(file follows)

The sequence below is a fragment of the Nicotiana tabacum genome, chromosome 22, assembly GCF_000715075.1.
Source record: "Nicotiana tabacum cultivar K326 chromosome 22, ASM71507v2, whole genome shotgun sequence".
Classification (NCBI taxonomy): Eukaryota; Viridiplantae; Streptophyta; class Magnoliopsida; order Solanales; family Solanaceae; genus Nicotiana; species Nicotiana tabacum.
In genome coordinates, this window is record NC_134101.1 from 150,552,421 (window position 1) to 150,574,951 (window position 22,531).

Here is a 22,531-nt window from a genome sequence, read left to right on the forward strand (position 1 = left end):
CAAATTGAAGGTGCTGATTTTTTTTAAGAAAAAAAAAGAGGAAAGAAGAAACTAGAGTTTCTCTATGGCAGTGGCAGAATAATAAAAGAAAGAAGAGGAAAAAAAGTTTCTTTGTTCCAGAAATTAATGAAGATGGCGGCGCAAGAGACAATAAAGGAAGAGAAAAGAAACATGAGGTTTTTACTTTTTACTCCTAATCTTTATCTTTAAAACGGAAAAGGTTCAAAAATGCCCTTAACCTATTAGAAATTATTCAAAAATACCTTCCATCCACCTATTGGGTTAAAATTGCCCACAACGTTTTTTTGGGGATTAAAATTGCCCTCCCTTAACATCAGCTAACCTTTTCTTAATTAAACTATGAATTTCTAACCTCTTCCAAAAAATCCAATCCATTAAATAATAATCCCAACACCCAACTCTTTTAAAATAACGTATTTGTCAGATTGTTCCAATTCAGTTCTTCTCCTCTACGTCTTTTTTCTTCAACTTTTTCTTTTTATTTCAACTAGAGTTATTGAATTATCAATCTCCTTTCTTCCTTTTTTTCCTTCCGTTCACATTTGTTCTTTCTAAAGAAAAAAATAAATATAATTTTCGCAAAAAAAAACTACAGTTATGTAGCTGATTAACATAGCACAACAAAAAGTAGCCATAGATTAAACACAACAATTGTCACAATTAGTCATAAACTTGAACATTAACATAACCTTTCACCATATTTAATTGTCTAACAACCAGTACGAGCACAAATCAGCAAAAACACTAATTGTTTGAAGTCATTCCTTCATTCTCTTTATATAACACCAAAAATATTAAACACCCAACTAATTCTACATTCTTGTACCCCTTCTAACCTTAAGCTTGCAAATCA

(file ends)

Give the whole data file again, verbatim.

The sequence below is a fragment of the Nicotiana tabacum genome, chromosome 22, assembly GCF_000715075.1.
Source record: "Nicotiana tabacum cultivar K326 chromosome 22, ASM71507v2, whole genome shotgun sequence".
Classification (NCBI taxonomy): Eukaryota; Viridiplantae; Streptophyta; class Magnoliopsida; order Solanales; family Solanaceae; genus Nicotiana; species Nicotiana tabacum.
In genome coordinates, this window is record NC_134101.1 from 150,552,421 (window position 1) to 150,574,951 (window position 22,531).

Here is a 22,531-nt window from a genome sequence, read left to right on the forward strand (position 1 = left end):
CAAATTGAAGGTGCTGATTTTTTTTAAGAAAAAAAAAGAGGAAAGAAGAAACTAGAGTTTCTCTATGGCAGTGGCAGAATAATAAAAGAAAGAAGAGGAAAAAAAGTTTCTTTGTTCCAGAAATTAATGAAGATGGCGGCGCAAGAGACAATAAAGGAAGAGAAAAGAAACATGAGGTTTTTACTTTTTACTCCTAATCTTTATCTTTAAAACGGAAAAGGTTCAAAAATGCCCTTAACCTATTAGAAATTATTCAAAAATACCTTCCATCCACCTATTGGGTTAAAATTGCCCACAACGTTTTTTTGGGGATTAAAATTGCCCTCCCTTAACATCAGCTAACCTTTTCTTAATTAAACTATGAATTTCTAACCTCTTCCAAAAAATCCAATCCATTAAATAATAATCCCAACACCCAACTCTTTTAAAATAACGTATTTGTCAGATTGTTCCAATTCAGTTCTTCTCCTCTACGTCTTTTTTCTTCAACTTTTTCTTTTTATTTCAACTAGAGTTATTGAATTATCAATCTCCTTTCTTCCTTTTTTTCCTTCCGTTCACATTTGTTCTTTCTAAAGAAAAAAATAAATATAATTTTCGCAAAAAAAAACTACAGTTATGTAGCTGATTAACATAGCACAACAAAAAGTAGCCATAGATTAAACACAACAATTGTCACAATTAGTCATAAACTTGAACATTAACATAACCTTTCACCATATTTAATTGTCTAACAACCAGTACGAGCACAAATCAGCAAAAACACTAATTGTTTGAAGTCATTCCTTCATTCTCTTTATATAACACCAAAAATATTAAACACCCAACTAATTCTACATTCTTGTACCCCTTCTAACCTTAAGCTTGCAAATCA